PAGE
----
Memorial Day weekend: (almost) no sticker shock on gas prices
Some 31 million Americans set to hit the roads over Memorial Day weekend won't have to worry about a run-up in gas prices. Energy analysts say that – except for the upper Midwest – the gas spike is over.
Americans hitting the highways this Memorial Day weekend will have no trouble finding reasonably priced gasoline – as long as they don’t live in the upper Midwest, where prices have soared by as much as 68 cents a gallon in the past two weeks.
Aside from gasoline pumps in such places as Minnesota and North Dakota, gas prices are about the same as at this time last year, averaging $3.66 a gallon nationwide, according to AAA, the national motorists club. In some states, such as South Carolina and Tennessee, the price is in the $3.20 range.
Relatively flat gasoline prices at the start of what is considered the summer driving season will help the wallets of 31.2 million Americans whom AAA expects to use cars to travel to their weekend destinations. But gasoline prices go beyond the Memorial Day weekend: They have a subtle psychological effect on American consumers, because gasoline is a commodity for which buyers often track prices. If gasoline prices are soaring, consumers may hold back on other purchases; if prices are falling, they may be more positive.
“If gasoline were to hit $4 a gallon, it would be a terrible thing,” says Dennis Jacobe, the Washington-based chief economist at the Gallup Organization. “For a weak economy, it would be very bad.”
Gallup’s consumer confidence polling is finding that people are more optimistic. However, Mr. Jacobe says that upbeat attitude has more to do with rising home values, not flat gasoline prices. Many Americans will opt to spend more money on their homes this summer instead of taking expensive vacations, he predicts.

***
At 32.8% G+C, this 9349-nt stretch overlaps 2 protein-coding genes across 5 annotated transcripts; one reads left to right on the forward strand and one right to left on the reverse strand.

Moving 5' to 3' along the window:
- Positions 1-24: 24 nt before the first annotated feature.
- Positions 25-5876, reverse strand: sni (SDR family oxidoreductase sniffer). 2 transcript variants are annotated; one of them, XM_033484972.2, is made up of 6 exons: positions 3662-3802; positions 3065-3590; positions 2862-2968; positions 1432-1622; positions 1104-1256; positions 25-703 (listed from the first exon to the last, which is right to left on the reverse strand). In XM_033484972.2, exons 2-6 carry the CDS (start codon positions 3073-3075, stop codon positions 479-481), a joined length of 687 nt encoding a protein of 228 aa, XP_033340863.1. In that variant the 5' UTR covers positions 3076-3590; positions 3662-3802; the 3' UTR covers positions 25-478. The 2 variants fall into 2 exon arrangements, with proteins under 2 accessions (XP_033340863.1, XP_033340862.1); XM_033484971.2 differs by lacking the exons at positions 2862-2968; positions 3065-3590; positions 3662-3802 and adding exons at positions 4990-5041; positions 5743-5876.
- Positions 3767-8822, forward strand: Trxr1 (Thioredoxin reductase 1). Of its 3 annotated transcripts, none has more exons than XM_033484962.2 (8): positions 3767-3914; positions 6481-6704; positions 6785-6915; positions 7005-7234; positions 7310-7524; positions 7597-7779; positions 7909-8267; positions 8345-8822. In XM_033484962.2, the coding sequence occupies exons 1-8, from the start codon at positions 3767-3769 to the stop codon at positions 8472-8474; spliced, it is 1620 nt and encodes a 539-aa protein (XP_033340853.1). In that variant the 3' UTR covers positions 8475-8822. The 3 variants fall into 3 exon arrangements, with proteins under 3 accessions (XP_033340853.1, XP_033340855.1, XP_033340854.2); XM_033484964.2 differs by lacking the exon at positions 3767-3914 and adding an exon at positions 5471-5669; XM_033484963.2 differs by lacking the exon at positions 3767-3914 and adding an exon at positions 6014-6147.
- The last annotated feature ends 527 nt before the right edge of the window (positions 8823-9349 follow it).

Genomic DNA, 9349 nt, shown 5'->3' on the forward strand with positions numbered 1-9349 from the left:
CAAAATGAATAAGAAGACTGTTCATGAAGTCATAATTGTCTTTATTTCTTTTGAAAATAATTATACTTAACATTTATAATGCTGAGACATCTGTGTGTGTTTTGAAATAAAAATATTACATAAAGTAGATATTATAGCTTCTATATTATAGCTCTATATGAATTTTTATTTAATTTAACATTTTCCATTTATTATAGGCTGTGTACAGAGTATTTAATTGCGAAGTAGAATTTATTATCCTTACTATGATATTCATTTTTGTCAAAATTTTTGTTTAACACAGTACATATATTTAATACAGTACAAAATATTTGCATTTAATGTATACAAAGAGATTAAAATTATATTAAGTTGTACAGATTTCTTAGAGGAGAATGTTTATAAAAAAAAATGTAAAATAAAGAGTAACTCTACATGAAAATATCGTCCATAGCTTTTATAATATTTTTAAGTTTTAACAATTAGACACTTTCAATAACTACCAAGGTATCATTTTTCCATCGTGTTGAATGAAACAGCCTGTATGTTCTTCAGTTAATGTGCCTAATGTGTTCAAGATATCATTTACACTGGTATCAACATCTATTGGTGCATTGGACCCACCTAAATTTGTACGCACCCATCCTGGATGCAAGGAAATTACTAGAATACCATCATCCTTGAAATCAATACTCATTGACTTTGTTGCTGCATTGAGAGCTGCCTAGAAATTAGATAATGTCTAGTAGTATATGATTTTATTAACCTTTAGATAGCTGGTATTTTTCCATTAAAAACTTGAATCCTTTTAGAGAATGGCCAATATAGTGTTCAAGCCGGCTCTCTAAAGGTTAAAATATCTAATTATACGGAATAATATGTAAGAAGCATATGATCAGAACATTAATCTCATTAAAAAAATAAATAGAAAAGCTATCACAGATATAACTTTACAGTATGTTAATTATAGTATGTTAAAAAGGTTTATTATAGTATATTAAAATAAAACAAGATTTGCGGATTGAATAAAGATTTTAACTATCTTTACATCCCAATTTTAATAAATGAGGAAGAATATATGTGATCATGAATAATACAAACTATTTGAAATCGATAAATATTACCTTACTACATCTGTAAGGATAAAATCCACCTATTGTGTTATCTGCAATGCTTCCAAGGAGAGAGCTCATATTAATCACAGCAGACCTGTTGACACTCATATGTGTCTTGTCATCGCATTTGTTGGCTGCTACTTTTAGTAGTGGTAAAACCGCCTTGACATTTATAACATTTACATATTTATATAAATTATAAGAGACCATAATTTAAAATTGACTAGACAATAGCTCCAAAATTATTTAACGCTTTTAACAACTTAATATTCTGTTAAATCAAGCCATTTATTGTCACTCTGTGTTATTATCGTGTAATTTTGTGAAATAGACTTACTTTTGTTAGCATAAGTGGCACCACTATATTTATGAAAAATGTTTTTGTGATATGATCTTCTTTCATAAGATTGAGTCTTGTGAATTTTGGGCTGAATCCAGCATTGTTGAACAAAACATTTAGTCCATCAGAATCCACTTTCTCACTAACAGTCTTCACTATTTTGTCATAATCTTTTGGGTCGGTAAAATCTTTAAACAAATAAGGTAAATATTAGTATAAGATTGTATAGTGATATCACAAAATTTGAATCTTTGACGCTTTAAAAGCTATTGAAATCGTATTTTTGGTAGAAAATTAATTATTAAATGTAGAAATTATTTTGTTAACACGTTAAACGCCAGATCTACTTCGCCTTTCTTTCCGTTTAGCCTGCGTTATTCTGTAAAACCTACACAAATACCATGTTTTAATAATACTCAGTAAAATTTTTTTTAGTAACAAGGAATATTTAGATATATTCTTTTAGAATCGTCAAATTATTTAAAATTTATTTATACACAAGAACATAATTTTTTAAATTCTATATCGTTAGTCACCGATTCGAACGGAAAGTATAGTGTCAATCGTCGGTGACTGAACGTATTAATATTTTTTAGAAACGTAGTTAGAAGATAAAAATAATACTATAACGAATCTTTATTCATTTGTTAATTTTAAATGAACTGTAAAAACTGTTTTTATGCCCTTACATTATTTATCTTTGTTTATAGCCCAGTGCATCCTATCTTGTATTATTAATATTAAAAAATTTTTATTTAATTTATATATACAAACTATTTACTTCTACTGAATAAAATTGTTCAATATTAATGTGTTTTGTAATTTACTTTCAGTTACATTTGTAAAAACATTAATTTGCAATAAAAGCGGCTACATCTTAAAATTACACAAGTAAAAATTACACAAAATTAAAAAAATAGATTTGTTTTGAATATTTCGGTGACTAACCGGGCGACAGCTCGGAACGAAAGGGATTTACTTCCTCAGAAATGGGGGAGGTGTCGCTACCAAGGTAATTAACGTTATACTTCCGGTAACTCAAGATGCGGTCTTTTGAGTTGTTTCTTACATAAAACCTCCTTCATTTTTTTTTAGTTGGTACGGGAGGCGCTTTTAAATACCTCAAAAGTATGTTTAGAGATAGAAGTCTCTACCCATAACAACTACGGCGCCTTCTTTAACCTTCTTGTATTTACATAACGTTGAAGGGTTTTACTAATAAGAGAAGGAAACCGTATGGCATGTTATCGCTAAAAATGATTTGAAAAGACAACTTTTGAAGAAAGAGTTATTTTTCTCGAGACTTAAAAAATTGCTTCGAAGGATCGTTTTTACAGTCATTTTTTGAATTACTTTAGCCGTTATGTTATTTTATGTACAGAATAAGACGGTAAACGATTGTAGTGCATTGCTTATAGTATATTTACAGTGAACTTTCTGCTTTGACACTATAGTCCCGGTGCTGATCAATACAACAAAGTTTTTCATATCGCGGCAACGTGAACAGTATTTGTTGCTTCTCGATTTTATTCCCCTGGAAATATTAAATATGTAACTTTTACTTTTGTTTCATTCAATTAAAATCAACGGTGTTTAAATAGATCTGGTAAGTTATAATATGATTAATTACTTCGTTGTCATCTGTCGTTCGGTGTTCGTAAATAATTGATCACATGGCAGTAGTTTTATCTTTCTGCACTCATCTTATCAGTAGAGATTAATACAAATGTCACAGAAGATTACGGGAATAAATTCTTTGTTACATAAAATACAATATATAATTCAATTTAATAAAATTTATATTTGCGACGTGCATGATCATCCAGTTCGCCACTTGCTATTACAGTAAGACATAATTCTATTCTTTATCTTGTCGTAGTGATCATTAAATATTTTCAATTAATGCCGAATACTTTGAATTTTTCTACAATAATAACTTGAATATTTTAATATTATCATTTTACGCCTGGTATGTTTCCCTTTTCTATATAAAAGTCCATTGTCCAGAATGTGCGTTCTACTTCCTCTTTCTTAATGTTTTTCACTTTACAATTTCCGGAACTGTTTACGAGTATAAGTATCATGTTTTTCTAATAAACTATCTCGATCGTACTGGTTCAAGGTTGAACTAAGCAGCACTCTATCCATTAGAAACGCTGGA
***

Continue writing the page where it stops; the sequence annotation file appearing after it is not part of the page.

Indeed, a AAA survey released Wednesday found that travel this coming weekend is expected to be down 0.9 percent from last year. But most of the drop in travel is the result of an expected 8 percent decline in air travel.
“American travelers are experiencing fee fatigue and frustration with everything from higher fares to airport security,” says Robert Darbelnet, president and CEO of AAA, in a statement. “As a result, many are choosing road travel in higher numbers due to the lower cost and convenience it offers.”
Prices appear to have peaked in February, when gasoline cost an average $3.79 a gallon. Fuel prices then fell until April, when they started rising again. In the past two months, gasoline prices have gone up 15 cents a gallon, while the price of crude oil is up about 24 cents a gallon, according to John Felmy, chief economist at the American Petroleum Institute in Washington.
Another key component at the pump, ethanol, which is mostly made from corn, has jumped in price by about 50 cents a gallon since the beginning of the year. That run-up in price adds another five cents a gallon to the price of gasoline blended with 10 percent ethanol, Mr. Felmy estimates.
Although the rising price of ethanol is not responsible for the sharp price hike in the Midwest, consumers in that region will be paying higher prices at the pump. According to AAA, on Wednesday North Dakotans paid a record $4.24 a gallon. Minnesotans paid a record $4.28 a gallon. Iowa, at $4.02 a gallon, was close to a record price.
Part of the reason for the run-up is a lot of work on refineries, explains Tom Kloza, director of editorial content at the Oil Price Information Service in Wall, N.J. “It was more than normal,” he says. “So, it’s like Parkinson’s law: When you schedule maintenance work on six out of 15 refineries, you can expect to have another two that are shut down for unanticipated reasons.”
Some Midwest refineries were shut because they are being reconfigured so they can process heavy, sour crude coming from Canada. That oil is selling at a considerable discount to sweet crude oil pumped in the Middle East, says Mr. Kloza.
The good news is that fuel wholesalers have started to ship gasoline to the states that have high prices, Kloza says, and some refineries are coming back on line.
“The spike is over,” he says.
Prices in other parts of the US may also start to fall as well this summer. Demand for gasoline is falling, the combined result of a relatively weak economy and better fuel economy for vehicles. Last year, gasoline prices bottomed out at the beginning of July. This year it might be the end of June, or early July again, says Avery Ash, manager of regulatory affairs for AAA in Washington.
“We think the low point will be $3.20 to $3.40 a gallon this summer,” says Mr. Ash.